LTTE attack kills 15 Lankan navymen
An LTTE suicide boat rammed into a naval vessel outside the Trincomalee harbour, reports PK Balachandran.india Updated: Jan 07, 2006 15:11 IST
In a major incident which could well signal the beginning of another war in Sri Lanka, fifteen Sri Lankan navy personnel were killed when an LTTE suicide boat rammed into a naval vessel outside the Trincomalee harbour in Eastern Sri Lanka on Saturday.
Military sources said that two Israeli-made Fast Attack Craft (FAC) of the navy had set out of the Trincomalee naval base on routine patrol early in the morning. While cruising near Foul Point in the outer periphery of the harbour at about 1 am, an LTTE suicide boat suddenly emerged from a group of fishing boats and rammed into one of the FAC, blowing it up completely.
Fifteen men, including two officers, were killed. Two men were wounded and rescued by the other FAC, which had escaped the impact of the explosion.
Analysts say Eelam War IV imminent
This is the first time since the signing of the Ceasefire Agreement (CFA) in February 2002, that there has been a direct confrontation between the LTTE military and the Sri Lankan forces.
Previously, the clashes were between unidentified groups/civilians and the Sri Lankan armed forces. The LTTE had not claimed responsibility even for the claymore mine or grenade attacks on army units which had taken place earlier in North and North West Sri Lanka, and in which more than 50 Sri Lankan soldiers and sailors had died.
Saturday's incident on sea is interpreted by leading defence analyst Iqbal Athas as a possible beginning of Eelam War IV, the fourth in the series of major and sustained military confrontations between the LTTE and the Sri Lankan armed forces.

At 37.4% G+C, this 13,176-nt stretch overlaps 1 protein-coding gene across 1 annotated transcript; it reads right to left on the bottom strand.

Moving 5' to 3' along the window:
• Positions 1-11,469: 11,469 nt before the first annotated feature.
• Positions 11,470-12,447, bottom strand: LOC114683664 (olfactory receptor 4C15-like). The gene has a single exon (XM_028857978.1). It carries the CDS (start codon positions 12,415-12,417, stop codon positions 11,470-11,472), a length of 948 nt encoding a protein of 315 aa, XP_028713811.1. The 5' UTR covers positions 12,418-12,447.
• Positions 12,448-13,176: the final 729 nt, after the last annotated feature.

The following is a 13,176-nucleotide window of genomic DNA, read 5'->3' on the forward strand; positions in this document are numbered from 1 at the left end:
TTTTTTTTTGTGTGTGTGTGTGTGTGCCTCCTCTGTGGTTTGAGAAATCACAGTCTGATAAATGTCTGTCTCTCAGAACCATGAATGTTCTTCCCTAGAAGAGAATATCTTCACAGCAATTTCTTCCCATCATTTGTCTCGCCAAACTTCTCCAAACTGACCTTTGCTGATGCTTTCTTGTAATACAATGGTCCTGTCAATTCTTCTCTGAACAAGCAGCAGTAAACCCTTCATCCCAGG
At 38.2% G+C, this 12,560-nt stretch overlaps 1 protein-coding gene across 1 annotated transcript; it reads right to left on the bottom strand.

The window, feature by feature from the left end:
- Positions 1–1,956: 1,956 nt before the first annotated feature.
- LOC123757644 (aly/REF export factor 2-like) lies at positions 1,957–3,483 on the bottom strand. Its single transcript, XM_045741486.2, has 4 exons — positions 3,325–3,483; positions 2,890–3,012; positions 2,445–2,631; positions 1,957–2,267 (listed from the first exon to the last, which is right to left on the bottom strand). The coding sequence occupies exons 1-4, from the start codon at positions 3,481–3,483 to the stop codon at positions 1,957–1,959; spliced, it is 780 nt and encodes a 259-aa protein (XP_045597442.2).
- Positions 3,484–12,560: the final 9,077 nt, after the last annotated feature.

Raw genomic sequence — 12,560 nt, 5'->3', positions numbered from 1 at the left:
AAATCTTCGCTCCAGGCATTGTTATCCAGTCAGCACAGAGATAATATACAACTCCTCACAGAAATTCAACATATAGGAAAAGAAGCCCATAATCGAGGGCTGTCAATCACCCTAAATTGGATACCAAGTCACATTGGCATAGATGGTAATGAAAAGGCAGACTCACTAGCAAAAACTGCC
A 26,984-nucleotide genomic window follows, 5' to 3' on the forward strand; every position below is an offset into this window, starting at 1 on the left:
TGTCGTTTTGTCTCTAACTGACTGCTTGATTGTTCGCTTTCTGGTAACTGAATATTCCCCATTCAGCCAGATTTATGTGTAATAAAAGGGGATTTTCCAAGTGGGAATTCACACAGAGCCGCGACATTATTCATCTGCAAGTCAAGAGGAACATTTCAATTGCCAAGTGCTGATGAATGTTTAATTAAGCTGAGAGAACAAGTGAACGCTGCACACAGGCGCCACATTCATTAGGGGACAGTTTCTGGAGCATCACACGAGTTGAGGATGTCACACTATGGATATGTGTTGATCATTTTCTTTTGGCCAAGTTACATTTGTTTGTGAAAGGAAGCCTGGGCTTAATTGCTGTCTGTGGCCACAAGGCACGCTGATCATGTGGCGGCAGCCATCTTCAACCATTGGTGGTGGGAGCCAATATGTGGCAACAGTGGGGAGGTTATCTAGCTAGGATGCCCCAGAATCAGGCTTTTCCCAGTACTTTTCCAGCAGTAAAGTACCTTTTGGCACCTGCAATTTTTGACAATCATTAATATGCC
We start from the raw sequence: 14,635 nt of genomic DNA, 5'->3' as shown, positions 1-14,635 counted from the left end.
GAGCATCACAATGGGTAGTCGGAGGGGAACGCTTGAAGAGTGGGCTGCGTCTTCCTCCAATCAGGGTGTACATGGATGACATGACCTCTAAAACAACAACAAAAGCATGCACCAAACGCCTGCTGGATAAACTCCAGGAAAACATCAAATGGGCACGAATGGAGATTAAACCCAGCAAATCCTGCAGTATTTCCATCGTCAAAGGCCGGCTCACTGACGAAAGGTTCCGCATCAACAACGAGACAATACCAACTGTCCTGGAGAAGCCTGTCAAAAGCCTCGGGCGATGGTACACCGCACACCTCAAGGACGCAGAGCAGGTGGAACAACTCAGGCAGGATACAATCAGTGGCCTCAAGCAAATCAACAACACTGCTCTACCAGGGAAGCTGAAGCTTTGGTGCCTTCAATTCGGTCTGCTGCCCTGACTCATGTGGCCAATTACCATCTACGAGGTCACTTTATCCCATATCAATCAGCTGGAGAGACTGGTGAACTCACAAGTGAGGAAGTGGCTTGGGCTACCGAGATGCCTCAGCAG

Eelam War III, which began in 1995, ended with the signing of the CFA in February 2002. Eelam War II had begun in June 1990 and had ended with the start of peace talks with the Chandrika Kumaratunga government in 1994.
Most observers agree with analyst Athas because of the tense political and security situation in the Tamil North East since the coming into power of Mahinda Rajapaksa as President of Sri Lanka in November 2005.
Rajapaksa is seen by the LTTE as a hardliner, who is also egged on by Sinhala majoritarian or Sinhala radical forces like the Janatha Vimukthi Peramuna (JVP) and the Jathika Hela Urumaya (JHU).
The LTTE and the Tamil minority say that Rajapaksa has gone back on the earlier Sri Lankan governments' commitment to finding a "federal" solution to the ethnic conflict. He has been saying that he envisages "maximum devolution of powers within a unitary constitution."
But this is unacceptable to the majority of the Tamils, especially the LTTE.
The LTTE, which has set its sights on an independent Tamil Eelam, had nevertheless committed itself to "trying to find a federal solution within Sri Lanka" at the Oslo conference in December 2002.
But the hard line political stance of the new Rajapaksa government had encouraged the LTTE to go on propaganda offensive against the Sri Lankan state. It has been undertaking piece piecemeal and covert military action against the Sri Lankan armed forces in the Tamil-speaking North and West. It has also been consistently setting the people of Jaffna against the armed forces by making them agitate on issues, which affect them.
First Published: Jan 07, 2006 10:49 IST